US speeds Afghanistan withdrawal as Biden sets August deadline
President Biden says peace in Afghanistan can only come through renewed talks with Taliban even as fighting escalates.
United States President Joe Biden said on Thursday the US military would complete its withdrawal from Afghanistan by August 31, ahead of schedule, and dismissed mounting concerns about a civil war developing in the country occupied by the US since 2001.
“The mission is accomplished in that we got Osama bin Laden and that terrorism is not emanating from that part of the world,” Biden insisted, defending his decision to keep up the rapid US withdrawal in the face of widening Taliban attacks on Afghan forces.
The US invaded Afghanistan after the al-Qaeda attacks on New York and Washington in 2001. The US has withdrawn approximately 3,500 remaining troops in a process the US military now says is 90 percent complete.
“Our military commanders advised me that once I made the decision to end the war, we needed to move swiftly,” Biden said.
“In this context speed is safety,” said the president, who is commander-in-chief of the military in the US system of government and holds ultimate authority over the deployment of troops.
The US will continue to have a few hundred troops in Afghanistan to maintain security for the US embassy and diplomatic community in Kabul as well as the city’s airport. And US officials have said the military will maintain an “over-the-horizon” capability to respond to events.
The US withdrawal follows a US agreement reached under former President Donald Trump in talks headed by US envoy Zalmay Khalilzad with the Taliban in Qatar. The US agreed that US and foreign forces would leave by May 1. In exchange, the Taliban promised to negotiate a peace agreement with the Western-backed government in Kabul.
When Biden came to office in January he was confronted with a stark choice of following through on the agreement with the Taliban or seeing US forces drawn back into a widening war.
Biden said on Thursday he and his top advisers had concluded the only path to peace and stability in Afghanistan is through a negotiated agreement between the Western-backed Afghan government in Kabul, regional leaders and the Taliban.
“We did not go into Afghanistan to nation-build,” the president said.
In the first significant peace talks between the Kabul government and the Taliban in months, a government delegation met Taliban representatives in Tehran on July 8. The two warring sides issued a joint statement that said “war is not the solution to the Afghanistan problem.”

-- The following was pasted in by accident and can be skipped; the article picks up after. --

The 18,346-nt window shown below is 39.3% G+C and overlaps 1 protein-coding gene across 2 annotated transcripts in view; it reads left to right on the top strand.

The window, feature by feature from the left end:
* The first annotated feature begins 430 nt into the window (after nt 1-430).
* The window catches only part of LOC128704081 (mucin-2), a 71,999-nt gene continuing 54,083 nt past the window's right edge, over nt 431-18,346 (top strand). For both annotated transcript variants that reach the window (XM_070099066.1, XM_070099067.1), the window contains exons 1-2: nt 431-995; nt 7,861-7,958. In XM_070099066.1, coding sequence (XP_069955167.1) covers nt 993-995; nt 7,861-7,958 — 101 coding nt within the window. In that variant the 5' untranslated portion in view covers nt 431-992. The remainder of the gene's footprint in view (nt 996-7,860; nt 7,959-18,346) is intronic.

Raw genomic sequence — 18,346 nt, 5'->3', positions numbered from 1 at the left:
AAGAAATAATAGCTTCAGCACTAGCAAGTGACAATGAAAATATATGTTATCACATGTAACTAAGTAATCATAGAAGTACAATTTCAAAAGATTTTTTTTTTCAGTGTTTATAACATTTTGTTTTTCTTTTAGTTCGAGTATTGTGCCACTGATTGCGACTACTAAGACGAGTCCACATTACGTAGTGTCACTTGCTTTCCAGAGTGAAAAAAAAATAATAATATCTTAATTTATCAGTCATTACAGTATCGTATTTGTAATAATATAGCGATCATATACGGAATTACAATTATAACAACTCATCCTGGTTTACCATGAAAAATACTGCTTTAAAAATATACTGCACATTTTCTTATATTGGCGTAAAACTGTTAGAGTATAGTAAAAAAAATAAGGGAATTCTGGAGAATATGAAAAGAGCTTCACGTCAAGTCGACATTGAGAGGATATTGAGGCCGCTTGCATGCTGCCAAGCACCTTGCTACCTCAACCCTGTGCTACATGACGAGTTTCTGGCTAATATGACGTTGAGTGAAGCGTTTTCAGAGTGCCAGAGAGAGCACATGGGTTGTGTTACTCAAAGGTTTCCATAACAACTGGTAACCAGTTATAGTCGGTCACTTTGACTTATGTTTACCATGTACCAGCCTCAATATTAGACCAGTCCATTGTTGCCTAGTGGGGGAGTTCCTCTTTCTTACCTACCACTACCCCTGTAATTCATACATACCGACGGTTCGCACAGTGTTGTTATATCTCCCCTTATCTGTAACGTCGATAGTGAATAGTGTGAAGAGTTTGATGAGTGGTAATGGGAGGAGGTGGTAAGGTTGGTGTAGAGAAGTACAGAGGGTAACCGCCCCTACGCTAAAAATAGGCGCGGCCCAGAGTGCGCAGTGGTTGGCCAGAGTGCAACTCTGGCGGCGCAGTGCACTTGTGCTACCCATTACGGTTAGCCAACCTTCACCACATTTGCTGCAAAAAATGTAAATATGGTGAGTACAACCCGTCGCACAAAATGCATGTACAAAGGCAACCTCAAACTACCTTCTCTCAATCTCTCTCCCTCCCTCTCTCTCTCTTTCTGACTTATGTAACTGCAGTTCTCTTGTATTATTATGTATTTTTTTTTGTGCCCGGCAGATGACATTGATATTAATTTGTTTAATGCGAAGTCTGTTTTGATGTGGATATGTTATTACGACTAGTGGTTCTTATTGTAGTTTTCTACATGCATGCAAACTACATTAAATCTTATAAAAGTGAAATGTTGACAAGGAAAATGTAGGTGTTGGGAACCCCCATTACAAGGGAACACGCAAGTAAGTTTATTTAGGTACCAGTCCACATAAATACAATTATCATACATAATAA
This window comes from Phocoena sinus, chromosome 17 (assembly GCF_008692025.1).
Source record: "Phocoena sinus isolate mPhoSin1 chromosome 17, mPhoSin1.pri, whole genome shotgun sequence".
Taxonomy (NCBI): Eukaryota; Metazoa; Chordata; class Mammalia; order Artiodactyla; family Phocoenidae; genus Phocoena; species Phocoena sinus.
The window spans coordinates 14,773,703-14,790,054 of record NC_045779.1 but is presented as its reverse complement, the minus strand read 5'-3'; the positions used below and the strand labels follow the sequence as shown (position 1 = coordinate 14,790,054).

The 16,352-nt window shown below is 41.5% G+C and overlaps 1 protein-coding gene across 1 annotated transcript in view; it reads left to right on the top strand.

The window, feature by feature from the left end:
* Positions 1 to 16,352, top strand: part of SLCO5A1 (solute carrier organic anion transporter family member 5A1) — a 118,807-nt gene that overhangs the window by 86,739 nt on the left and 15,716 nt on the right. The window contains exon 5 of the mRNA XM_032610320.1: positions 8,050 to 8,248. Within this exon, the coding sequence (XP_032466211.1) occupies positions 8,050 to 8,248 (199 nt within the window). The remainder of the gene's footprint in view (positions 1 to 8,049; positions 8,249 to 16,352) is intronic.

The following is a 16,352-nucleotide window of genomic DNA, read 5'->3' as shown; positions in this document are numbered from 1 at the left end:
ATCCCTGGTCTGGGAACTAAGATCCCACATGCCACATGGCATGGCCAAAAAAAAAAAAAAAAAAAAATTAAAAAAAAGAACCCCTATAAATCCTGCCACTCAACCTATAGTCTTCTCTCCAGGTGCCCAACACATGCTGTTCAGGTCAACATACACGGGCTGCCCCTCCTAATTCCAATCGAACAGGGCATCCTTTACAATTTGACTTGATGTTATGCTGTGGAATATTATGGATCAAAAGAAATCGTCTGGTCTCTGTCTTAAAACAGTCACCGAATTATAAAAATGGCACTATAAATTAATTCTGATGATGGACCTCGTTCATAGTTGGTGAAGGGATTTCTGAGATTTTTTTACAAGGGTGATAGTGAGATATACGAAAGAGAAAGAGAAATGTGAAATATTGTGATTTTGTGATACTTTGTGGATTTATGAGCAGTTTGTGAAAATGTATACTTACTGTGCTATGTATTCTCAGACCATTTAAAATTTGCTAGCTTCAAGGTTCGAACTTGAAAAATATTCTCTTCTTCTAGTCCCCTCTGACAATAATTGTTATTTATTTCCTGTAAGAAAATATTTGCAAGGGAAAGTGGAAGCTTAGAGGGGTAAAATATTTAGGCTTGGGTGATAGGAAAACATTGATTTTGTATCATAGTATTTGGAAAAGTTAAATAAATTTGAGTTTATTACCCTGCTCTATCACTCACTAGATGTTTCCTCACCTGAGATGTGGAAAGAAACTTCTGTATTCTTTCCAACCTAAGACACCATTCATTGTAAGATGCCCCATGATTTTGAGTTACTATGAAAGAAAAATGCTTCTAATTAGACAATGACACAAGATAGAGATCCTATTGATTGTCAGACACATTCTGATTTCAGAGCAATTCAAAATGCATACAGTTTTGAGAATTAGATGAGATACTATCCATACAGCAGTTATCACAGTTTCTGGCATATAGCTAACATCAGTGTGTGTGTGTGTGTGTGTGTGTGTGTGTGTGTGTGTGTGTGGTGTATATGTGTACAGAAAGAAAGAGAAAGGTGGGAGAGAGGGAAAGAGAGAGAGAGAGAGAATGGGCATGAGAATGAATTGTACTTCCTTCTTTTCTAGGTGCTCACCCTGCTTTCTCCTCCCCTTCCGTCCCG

It came as the Taliban claimed to have captured a main border crossing with Iran Thursday, with the Taliban spokesman posting a video showing purported fighters taking the Islam Qala border crossing and being welcomed by local residents. It would be the third international border the group has seized, as its fighters take territory around the country.
A Pentagon spokesman said on Thursday that Taliban fighters had taken dozens of district centers in Afghanistan.
“They have taken dozens of district centres, that is true. And we believe that they mean to threaten provincial centres as well,” Pentagon spokesman John Kirby said.
A defensive Biden batted back several shouted questions from reporters at the White House, rejecting comparisons to the US departure from Saigon at the end of the Vietnam war.
“No. No, no, no,” Biden says when asked if the US bears responsibility for Afghan lives lost post-withdrawal.
“It’s up to the people of Afghanistan to decide what government they want, not to impose the government upon them.”
Biden denied that US intelligence agencies have concluded that the Afghan government will fall to the Taliban without the presence of US forces. Biden met at the White House with Afghan President Ashraf Ghani and national council chairman Abdullah Abdullah on June 25 and pledged continuing US financial and diplomatic support for the government.
The Afghan army is well trained and equipped, Biden said, and a Taliban takeover of Afghanistan is not inevitable. The US has trained and equipped more than 300,000 Afghan soldiers and police although the Afghan military still relies on the US and foreign contractors for air support.
“I do not trust the Taliban but I trust the capacity of the Afghan military,” Biden said.
Biden offered a message to interpreters and other Afghans who worked with troops: “There is a home for you in the United States, if you so choose, and we will stand with you just as you stood with us.”
Congress is advancing legislation that Biden supports to eliminate bureaucratic obstacles to re-locating potential thousands of Afghans and their families to US territory, potentially the Pacifica island of Guam.